pieces entirely in coincidente with the na. • The Princess Menzicoff, smitten as she tional spirit; while Drury-Lane, Coreut. was by such rapid and multiplied inisfortunes, Garden, and the suffocating Haymarket, could not support the horrid and fatiguing journey: she had lost her sight from con * You have properly distinguished this tinual weeping, and expired near Casan, in theatre by the appellation suffoculing. Some the arms of her husband, She was a woman years ago, a number of unfortunate people of pre-eminent merit, distinguished by her were suffocated at this theatre, owing to the birth and by her beauty, and whose virtues pit entrance being so inconvenient; notwithnever relaxed in the brilliancy of her youth standing this dreadful example, the inconveand the height of her fortune. Her memory nience still continues, and thirteen steep stairs, was long held in veneration at the court of ate obliged to be descended, leading into a Russia, for the sweetness of her disposition, carern, before admission can be obtained. her sincere piety, and her charity to the Should not the magistrates be einpowered to poor and wretched. Menzikoff dug the remedy such evils? are they not bound to grave with his own hands in which he in- refuse a licence for this theatre; until they ierred her, and he scarce had time allowed see the safety of the public fully provided him to shed a few tears over it, when he was for?-If a fire were to happen during the obliged to proceed oo his journey to the deserts performance, scarcely any of the audience of Siberia, soo leagues from Petersburgh.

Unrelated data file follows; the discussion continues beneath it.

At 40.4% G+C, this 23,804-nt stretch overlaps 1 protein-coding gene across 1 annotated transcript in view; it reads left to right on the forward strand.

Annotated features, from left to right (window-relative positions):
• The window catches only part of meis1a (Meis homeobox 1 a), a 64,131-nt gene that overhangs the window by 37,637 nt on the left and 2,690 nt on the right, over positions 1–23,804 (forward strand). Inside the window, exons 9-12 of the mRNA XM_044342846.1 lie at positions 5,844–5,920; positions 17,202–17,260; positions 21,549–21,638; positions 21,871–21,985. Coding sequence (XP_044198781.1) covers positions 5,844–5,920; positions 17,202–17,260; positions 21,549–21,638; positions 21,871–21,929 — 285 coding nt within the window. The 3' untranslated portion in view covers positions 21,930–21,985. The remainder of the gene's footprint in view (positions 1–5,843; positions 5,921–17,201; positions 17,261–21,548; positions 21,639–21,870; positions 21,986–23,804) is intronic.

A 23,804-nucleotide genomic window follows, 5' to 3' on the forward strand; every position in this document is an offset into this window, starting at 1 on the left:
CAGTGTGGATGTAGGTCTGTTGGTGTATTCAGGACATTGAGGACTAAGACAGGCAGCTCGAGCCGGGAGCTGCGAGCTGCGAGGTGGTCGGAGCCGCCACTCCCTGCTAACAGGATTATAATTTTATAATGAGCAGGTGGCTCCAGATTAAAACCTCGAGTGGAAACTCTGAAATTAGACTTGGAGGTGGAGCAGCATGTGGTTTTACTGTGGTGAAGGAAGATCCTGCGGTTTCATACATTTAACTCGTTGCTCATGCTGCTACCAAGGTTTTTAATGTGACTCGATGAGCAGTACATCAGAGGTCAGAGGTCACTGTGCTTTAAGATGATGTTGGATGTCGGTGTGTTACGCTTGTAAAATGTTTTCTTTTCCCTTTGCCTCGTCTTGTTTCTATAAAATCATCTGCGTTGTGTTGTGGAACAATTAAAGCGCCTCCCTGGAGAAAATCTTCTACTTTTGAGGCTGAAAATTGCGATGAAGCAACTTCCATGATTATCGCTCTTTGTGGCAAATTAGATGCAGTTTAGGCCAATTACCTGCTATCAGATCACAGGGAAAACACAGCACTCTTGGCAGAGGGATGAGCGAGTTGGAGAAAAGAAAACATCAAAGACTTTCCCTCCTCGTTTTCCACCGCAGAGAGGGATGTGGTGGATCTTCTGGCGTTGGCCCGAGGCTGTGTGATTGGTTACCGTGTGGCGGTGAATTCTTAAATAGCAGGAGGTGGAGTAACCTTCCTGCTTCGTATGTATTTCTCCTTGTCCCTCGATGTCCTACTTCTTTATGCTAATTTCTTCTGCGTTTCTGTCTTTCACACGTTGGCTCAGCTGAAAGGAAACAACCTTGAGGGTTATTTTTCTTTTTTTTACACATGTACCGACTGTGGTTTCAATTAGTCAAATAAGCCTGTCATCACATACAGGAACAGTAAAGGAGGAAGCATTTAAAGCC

could escape ;

the

passages are all so very